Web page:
Coronavirus, among its many quirks, had flipped the usual psychology of healthcare, he said.
Health practitioners traditionally worried about being a threat to patients, especially in the operating theatre, but that had changed with this disease. “Suddenly the patients were potentially a threat to us.”
Professor Story is quick to point out the threat is, of course, COVID-19, not the patient: “It’s almost like they’ve got an alien in them.”
Recent analysis by Amnesty International found that at least 7000 health workers have died around the world after contracting the disease. In Victoria, almost 3500 health workers have contracted the virus so far.
Professor Story said the photo essay was a lovely recognition of healthcare workers, who had faced uncertainty, anxiety and dramatic change during the pandemic, taking on major physical and emotional challenges and consequences, he said.
While most of us are focused on virus numbers reaching a point when restrictions can be lifted, he and his colleagues are looking beyond that, to how they will manage the backlog of surgery that has mounted up during shutdown. He is conscious of the many people with cancer or living in extreme pain, desperate for surgery that has been put on hold.
What Professor Story particularly likes about the newly-installed photo essay is its inclusion of the triad of patient care, education and research.
Commissioned by Metro Tunnel’s creative program, the photos line the hoardings in place in Parkville during construction of the major project.
Photographer Phoebe Powell took the 51 portraits of staff from organisations within the Parkville medical precinct, including the Royal Melbourne Hospital, the Royal Women’s Hospital, Murdoch Children’s Research Institute, the Doherty Institute, Melbourne University and the Peter MacCallum Cancer Centre.
The roles played by those in the pictures are varied, including cleaners and clinicians, nurses and doctors, researchers and midwives. The myriad of faces is moving – some wearing masks, others not – underlining the many critical contributions made in an effort to keep us safe.
Stephanie Russell is one of the unsung heroes recognised in the portraits – she is a cleaner in the Royal Melbourne Hospital’s Emergency Department.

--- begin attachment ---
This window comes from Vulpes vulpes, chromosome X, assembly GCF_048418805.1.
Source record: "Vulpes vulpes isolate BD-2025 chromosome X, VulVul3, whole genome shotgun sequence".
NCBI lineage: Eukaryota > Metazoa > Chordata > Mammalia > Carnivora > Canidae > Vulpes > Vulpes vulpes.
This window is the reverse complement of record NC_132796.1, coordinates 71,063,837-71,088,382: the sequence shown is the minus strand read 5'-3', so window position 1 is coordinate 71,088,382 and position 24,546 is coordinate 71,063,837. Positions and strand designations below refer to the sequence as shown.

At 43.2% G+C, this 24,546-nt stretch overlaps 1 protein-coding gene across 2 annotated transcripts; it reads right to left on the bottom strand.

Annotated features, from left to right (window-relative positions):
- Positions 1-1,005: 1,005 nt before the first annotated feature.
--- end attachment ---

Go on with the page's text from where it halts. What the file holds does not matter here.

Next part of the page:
In March, the ED was divided into hot and cold zones– hot referring to areas dealing with COVID patients. Working in a hot zone, she has been wearing multiple layers of PPE, including a gown with an apron on top, an N95 mask, face shield and gloves.
The cleaning work is physically demanding even without the gear, but the layering adds to that. Ms Russell says it’s “awesome” to be recognised in the photo essay. “Sometimes we are forgotten in the hospital services, so it’s really nice to have that acknowledgement.”
Dr Julian Druce, head of the Virus Identification Laboratory at the Doherty Institute, is also featured. His lab was the first in the world to grow the virus outside China and since January his team has analysed over 180,000 swab tests. On their biggest day in April, they had 3500 samples through the door, about 35 times the normal work flow.
Dr Druce says it’s important to have people recognised for what they do, especially the clinical teams and laboratory teams behind the scenes who are sometimes overlooked.
“A lot of the attention goes to the coal face, which is absolutely because they see the dying patients and all the horrors and they are much more at risk and I don’t begrudge them any of that public support but the scientists and the people in the labs have done an amazing job in Victoria testing all the samples … to achieve the output of getting things under control.”
Many in the labs had been working 14 hours a day. “Only recently have we gone back to 10 hours a day, and even then it feels like we are scurrying out early.”
Dr Druce believes the government’s restrictions – and Melburnians’ response to them – have averted an absolute disaster. “Now we just have to put out some spot fires,” he says. “Heading into the warmer months social distancing becomes easier because people are more likely to be outside… [there’s] a lot of sky for a sneeze or a cough to blow up into, so that gives us six months of reasonably helpful weather and conditions to limit the spread.”
Kerrie is a senior culture writer at The Age and The Sydney Morning Herald